August 23, 2013
By Richard Aberdeen
Treatment of the homeless by the city of Nashville, Tennessee.
(Article changed on August 23, 2013 at 11:46)
(Article changed on August 23, 2013 at 11:17)
(Article changed on August 23, 2013 at 11:08)
In July and August of 2013, I interviewed thirty-five homeless and formerly homeless individuals in Nashville, Tennessee. Virtually all of them say they have been harassed, cited and arrested multiple times for trespassing, sometimes while waiting for a bus, sometimes when standing near a bench where others were sitting and often when not acting any differently than other non-homeless persons in their immediate vicinity, who were not arrested.
At taxpayer expense, our morally bankrupt city leaders have removed some public benches the homeless used to sit on and otherwise, have installed new benches with bars in the middle so they can't lie down. The homeless say there are no public restrooms for them to use, virtually no drinking fountains and there is literally no where for them to sit, walk or go to the bathroom without fear of being arrested and carted off to jail for trespassing. Most say they have been jailed two or more days multiple times and fined significant amounts for the 'crime' of being poor.
The homeless say some Nashville police officers try to be fair, while others are deliberately mean to them, going out of their way to constantly harass, cite and/or arrest them for trespassing, obstruction of a passageway and doing other things that tourists and the non-poor are not arrested for. A man who had only been homeless for two days told me he had already been harassed twice by the police when asking passers by for directions to the mission.
Many say they have been arrested for public intoxication when they were sober and carrying no alcohol or drugs. Several claim the police routinely search their belongings without probable cause, frequently kick them out of public parks and many say their tents, backpacks and other belongings have been confiscated or destroyed by authorities.
The homeless situation in Nashville is far worse than city leaders pretend. Most of the thirty-five I interviewed said they have been homeless over a year in the Nashville area; several said they have been homeless for over seven years. One day walking only a few short blocks from the downtown bus terminal to Church Street and then back, I interviewed thirteen people who said they were homeless, while many others passed by who appeared to be.
When tourist and other events are scheduled, the homeless say police conduct general sweeps of the downtown area, arresting groups of people for appearing to be poor. A homeless man on crutches said he was arrested for trespassing for walking across a store parking lot diagonally instead of going around the long way on the sidewalk. Several said they have been harassed and sometimes cited when selling a homeless newspaper.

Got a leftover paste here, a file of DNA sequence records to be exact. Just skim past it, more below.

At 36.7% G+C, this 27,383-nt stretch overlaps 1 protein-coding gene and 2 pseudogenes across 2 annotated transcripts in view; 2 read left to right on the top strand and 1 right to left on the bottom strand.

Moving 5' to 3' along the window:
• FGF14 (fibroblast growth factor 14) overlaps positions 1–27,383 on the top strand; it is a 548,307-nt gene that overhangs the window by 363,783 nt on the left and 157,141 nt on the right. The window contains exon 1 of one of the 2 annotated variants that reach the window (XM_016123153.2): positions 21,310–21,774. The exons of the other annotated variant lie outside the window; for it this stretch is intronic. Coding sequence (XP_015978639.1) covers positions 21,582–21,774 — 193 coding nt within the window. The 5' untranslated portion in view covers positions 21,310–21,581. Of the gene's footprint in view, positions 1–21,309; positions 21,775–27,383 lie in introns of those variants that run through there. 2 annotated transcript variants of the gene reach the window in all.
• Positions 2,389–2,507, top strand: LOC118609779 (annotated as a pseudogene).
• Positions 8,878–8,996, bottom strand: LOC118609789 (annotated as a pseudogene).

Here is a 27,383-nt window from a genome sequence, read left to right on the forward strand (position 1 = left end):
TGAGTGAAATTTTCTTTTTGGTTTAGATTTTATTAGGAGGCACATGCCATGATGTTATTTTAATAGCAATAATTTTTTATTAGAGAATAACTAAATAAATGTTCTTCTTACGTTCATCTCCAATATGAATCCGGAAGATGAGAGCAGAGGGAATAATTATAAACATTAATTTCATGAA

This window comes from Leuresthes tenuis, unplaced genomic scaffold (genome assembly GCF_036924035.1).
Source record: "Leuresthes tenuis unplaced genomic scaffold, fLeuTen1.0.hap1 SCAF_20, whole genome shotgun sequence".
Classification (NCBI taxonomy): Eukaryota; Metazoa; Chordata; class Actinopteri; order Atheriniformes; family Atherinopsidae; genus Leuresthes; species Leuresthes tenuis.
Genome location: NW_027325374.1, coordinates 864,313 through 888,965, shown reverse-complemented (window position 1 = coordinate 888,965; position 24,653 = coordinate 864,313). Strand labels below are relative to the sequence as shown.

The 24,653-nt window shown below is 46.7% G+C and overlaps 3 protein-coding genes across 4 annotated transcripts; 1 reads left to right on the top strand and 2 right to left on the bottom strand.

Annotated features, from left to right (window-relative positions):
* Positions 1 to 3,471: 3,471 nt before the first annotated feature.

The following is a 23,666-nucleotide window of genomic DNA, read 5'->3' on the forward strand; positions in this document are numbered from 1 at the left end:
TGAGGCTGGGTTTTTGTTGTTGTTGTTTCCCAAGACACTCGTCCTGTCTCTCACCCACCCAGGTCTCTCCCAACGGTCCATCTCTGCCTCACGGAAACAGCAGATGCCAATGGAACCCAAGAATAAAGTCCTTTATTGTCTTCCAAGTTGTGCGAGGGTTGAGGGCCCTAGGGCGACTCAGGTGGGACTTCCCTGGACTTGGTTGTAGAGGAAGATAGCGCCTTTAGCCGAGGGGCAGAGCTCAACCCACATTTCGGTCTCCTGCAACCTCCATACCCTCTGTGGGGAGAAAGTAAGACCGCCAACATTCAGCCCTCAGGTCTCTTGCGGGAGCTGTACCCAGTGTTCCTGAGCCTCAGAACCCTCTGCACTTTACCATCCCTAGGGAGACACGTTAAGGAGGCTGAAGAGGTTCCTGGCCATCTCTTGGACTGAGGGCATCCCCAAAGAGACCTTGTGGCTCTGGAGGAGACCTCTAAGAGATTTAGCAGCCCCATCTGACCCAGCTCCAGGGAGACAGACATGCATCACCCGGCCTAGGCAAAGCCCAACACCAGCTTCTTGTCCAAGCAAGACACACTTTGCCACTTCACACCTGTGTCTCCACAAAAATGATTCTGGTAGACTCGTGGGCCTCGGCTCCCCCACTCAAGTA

One man told me he was arrested for obstruction while sitting on a downtown step because one of his shoes was touching a public sidewalk. A formerly homeless woman said she has witnessed numerous homeless individuals arrested for trespassing while walking in public alleyways and on other public taxpayer-funded property. She said the police rarely volunteer their name or badge number and some become angry when asked. Several say their shoes and other belongings have been stolen at the mission and some say they have been physically harmed.
Some told me they have been arrested even when not homeless at the time, just because they appeared to be poor. Several homeless veterans told me the police show them no respect for being veterans and harass them just as badly as the rest. We as taxpaying citizens of conscience should stand united and immediately demand that our city leaders cease and desist using our tax dollars to harass, cite and arrest people for the 'crime' of being poor.
We expect police officers to protect us from real criminals who murder, rape and steal, rather than to waste their time and our tax dollars harassing, citing and arresting citizens because they are poor. Does the mayor's office and city council vainly imagine they can get away with such ongoing violations of basic human and civil rights, morality and common decency, without God in heaven and the rest of us noticing?
It is less expensive to house the homeless than for cities to repeatedly arrest and run them through legal and service systems, better for business and, much less of a public safety and health risk and expense when the basic needs of everyone are met. Music City's lack of affordable housing, lack of basic common health sense and common decency to even provide public restrooms and ongoing harassment of the poor, is an open American shame. It was reported last year alone, over thirty citizens died in the Nashville area because they were homeless, including one who froze to death on a downtown church's steps. And, that is over thirty American citizens too many.
May all citizens of the United States who fear God unite together and demand that our cities begin immediately constructing enough affordable housing and in the meantime, demand that our immoral leaders provide portable toilets so citizens don't have to live in fear of being arrested for doing what nature requires of us all. Let's demand that our cities immediately begin construction of facilities where the homeless can shower, be connected to job opportunities, health, food, shelter and other valuable services and freely congregate, without constant fear of physical harm, harassment, citation and arrest.
Submitters Website: http://www.RichardAberdeen.com
Richard Aberdeen is a Nashville, Tennessee based author and songwriter and owner of Freedom Tracks Records, a multi-genre independent record label focusing on political and social issues, where the music is always free.